It's not clear how many merchants run more than one deal with Groupon, but the company claims its service is so successful that 97 percent of businesses who used it ask to be featured again.

Elephants Delicatessen, the venerable local caterer and eatery, has run promotions with both Groupon and Google Offers. Elephants CEO Anne Weaver says her experience with both companies was great. 

Weaver says she entered into each promotion knowing that it would be what's known in business-speak as a "loss leader."

"We're not making a dime on these things; it's just mostly promotional awareness," Weaver says. "You can pretty much do the math when you're giving away the store for half price."

We did the math. Between the two promotions, Elephants committed to serving more than 10,000 customers, according to Groupon and Google Offers. That means that Elephants guaranteed discounts (after being paid by the companies) that cost it as much as $46,000.

Despite the strain the rush of customers put on the business—and even though some customers attempted fraud by using the same voucher multiple times—Weaver is satisfied the online deals exposed her business to a new clientele. 

"It was huge. Talk about getting mobbed," Weaver says. "Our people were not loving us for doing it."

Another self-described success story comes from another iconic Portland business: the pedicab. Magnus, of PDX Pedicab, says his company is about to run its third Groupon promotion; he says the first one, a discounted distillery tour, brought in $12,000.

"We didn't have to put a lot of money out of pocket," he says. "In fact, we made a little money off of it. It also opens up a demographic that we normally don't have access to. A lot of people came from Beaverton."


But the experience of another pedicab company shows one potential downside of these daily deals: wasted energy.

Portland Rose Pedals Pedicab owner Casey Martell was disappointed with the performance of his recent Google Offer for his brewery tour. 

"They led me to believe I was going to sell, like, hundreds of these things. But they only ran it for a day. I only sold 26 out of the 700," Martell says. “It’s totally not worth our time.” 

There were consequences beyond Martell's bottom line. "I brought on a few more [drivers] because of this, and they're still waiting to get some work, because there isn't any."

Pistils Nursery on North Mississippi Avenue is a popular spot for people seeking to buy seeds, plants and chicken feed. Its Groupon deal last year offered customers a 60 percent discount. 

The deal was limited to one voucher per customer. But it had a loophole: Customers could buy unlimited vouchers if they said they were gifts.

"It was effing ridiculous," says owner Megan Twilegar. "I think we barely broke even on the money side. We were slammed. We were wiped out."

Some lose more than time. One Portland business was among the first to go public with its horror story about losing big money on its Groupon deal.

Jessie Burke, who is the same age as Groupon CEO Andrew Mason, opened Posies Bakery & Cafe in North Portland's Kenton neighborhood at around the same time Mason launched Groupon in 2009.

The cafe is pitched at young mothers who aren't keen on taking the tots to Stumptown. ("Everyone loves you when you're pregnant, but they hate you when you have kids,” Burke says.) 

Burke, who has a graduate degree in public education from Portland State University, got a $107,000 start-up loan from the Portland Development Commission, where she once worked as an intern. Which means that local taxpayers are invested in the success of Posies.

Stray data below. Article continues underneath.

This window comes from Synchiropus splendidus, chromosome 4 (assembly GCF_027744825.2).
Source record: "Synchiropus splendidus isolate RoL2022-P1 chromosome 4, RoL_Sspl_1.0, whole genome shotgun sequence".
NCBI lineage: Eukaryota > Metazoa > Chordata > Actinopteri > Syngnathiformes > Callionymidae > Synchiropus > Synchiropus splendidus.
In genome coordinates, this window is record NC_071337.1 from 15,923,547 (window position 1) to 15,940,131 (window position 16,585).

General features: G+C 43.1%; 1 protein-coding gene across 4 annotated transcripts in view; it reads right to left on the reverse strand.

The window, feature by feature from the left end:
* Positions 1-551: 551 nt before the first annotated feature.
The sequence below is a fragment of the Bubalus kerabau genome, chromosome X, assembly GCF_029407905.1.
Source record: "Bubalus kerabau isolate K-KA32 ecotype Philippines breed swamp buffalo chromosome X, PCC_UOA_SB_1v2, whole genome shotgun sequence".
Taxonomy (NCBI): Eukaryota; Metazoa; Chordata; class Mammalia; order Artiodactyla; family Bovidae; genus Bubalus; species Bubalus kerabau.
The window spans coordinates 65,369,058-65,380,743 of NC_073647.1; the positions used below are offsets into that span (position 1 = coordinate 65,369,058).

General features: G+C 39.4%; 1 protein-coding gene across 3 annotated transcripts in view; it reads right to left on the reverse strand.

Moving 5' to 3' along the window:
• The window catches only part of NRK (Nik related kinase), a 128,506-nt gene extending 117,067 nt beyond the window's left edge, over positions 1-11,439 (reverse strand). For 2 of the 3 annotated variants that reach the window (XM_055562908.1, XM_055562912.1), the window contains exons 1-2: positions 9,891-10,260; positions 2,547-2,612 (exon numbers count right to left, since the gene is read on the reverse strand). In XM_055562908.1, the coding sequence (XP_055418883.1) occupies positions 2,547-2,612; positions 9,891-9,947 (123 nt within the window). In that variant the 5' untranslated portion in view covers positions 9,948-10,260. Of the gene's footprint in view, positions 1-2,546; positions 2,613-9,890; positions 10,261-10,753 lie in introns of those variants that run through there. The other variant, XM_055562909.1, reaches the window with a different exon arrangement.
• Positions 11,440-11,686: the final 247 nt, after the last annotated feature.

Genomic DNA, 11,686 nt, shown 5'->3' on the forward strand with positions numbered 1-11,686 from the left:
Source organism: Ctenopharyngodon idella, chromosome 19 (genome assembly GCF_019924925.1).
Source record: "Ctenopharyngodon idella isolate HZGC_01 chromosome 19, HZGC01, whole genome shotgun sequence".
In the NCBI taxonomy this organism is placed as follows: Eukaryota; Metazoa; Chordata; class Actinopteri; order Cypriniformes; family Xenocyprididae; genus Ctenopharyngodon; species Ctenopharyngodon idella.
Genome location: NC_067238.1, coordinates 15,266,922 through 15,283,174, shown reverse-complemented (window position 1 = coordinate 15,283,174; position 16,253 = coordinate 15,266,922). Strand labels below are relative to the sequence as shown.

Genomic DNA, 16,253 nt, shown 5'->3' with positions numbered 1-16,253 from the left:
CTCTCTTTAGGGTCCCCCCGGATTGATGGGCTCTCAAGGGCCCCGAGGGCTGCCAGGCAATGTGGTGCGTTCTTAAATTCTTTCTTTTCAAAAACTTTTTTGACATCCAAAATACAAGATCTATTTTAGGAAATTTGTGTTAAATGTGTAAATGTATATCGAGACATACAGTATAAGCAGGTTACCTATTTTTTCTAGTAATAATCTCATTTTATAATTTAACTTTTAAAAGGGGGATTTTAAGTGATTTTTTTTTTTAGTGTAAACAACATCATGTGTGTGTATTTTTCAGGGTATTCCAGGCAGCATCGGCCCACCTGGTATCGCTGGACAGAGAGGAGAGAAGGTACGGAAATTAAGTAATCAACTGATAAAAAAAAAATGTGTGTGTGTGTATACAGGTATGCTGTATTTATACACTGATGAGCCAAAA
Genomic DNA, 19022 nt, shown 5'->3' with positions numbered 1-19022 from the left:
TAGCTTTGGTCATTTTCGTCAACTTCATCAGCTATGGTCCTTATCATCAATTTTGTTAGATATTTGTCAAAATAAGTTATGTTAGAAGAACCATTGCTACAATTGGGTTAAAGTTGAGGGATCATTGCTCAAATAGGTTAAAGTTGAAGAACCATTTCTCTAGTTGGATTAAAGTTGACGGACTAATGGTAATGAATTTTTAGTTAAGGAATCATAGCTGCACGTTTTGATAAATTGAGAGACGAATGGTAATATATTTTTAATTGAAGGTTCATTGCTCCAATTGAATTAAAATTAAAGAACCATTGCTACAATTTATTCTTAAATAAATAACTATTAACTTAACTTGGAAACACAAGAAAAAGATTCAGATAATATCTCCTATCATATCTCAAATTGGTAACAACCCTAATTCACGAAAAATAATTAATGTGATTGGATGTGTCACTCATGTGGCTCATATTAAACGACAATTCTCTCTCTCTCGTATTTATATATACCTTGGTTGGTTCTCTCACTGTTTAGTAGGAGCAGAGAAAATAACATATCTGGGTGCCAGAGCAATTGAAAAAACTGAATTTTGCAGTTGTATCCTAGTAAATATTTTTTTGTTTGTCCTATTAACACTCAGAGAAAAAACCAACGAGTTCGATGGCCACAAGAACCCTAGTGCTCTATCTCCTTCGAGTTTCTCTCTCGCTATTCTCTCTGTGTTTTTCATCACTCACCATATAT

Burke approached Groupon after hearing about the company from a friend. According to Burke, Groupon divisional sales manager John Waller told her that Groupon would keep 100 percent of the sales proceeds because Posies' average sales were under $10. Burke says she declined.

"I was like, 'Who could afford that?'" Burke says. "They said, 'But listen, you'll never have to advertise again.'"

Groupon officials later denied that this was the offer they made Burke., which wrote about Posies last fall, quoted Groupon CEO Mason as saying this aspect of Burke’s account was “100% false.” 

But an email Burke provided to WW seems to contradict that statement. It shows the company's salesman, Waller, coming back to Burke and offering her company a cut of the money. 

"I gave this some more thought," Waller writes. "Understanding that your business [is] newer, I decided to split the revenue with you. So, you'll be getting $3 of the $6 we charge the customers. Also, we incur a standard credit card processing fee of 2.5%.... This should make this campaign even better for your business!"

The deal offered $13 worth of food and beverages at Posies for just $6. 

Within a day, 890 people bought vouchers. 

"They came out of nowhere," Burke says. "And because they hold a coupon in their hand, they feel like they're entitled to something. It literally felt like I was getting beat up."

Burke says she lost $10,000 on the deal. And it got worse. Groupon customers—after jamming her shop—then went online and trashed her young business.

At the suggestion of a customer, Burke wrote a blog post calling Groupon the single worst business decision she'd ever made. At the time, Groupon was, as Burke put it, "the darling of the social media world," so the sour note got a lot of attention.

Groupon CEO Mason left a conciliatory comment on Burke's blog, and emailed her with both an apology and suggestion that her cafe was an outlier. 

"We've run deals for hundreds of businesses similar to yours and they've had great experiences, so I'm eager to understand what it is about your business that made Groupon such a bust," Mason wrote.

Burke was left cold. 

"It's hard enough to go into business and take a huge risk and put your life on the line," Burke says. "Groupon is going to be like locusts. They're going to go through these businesses, they're going to close all of these businesses, and they're going to make billions of dollars and sell the company and run."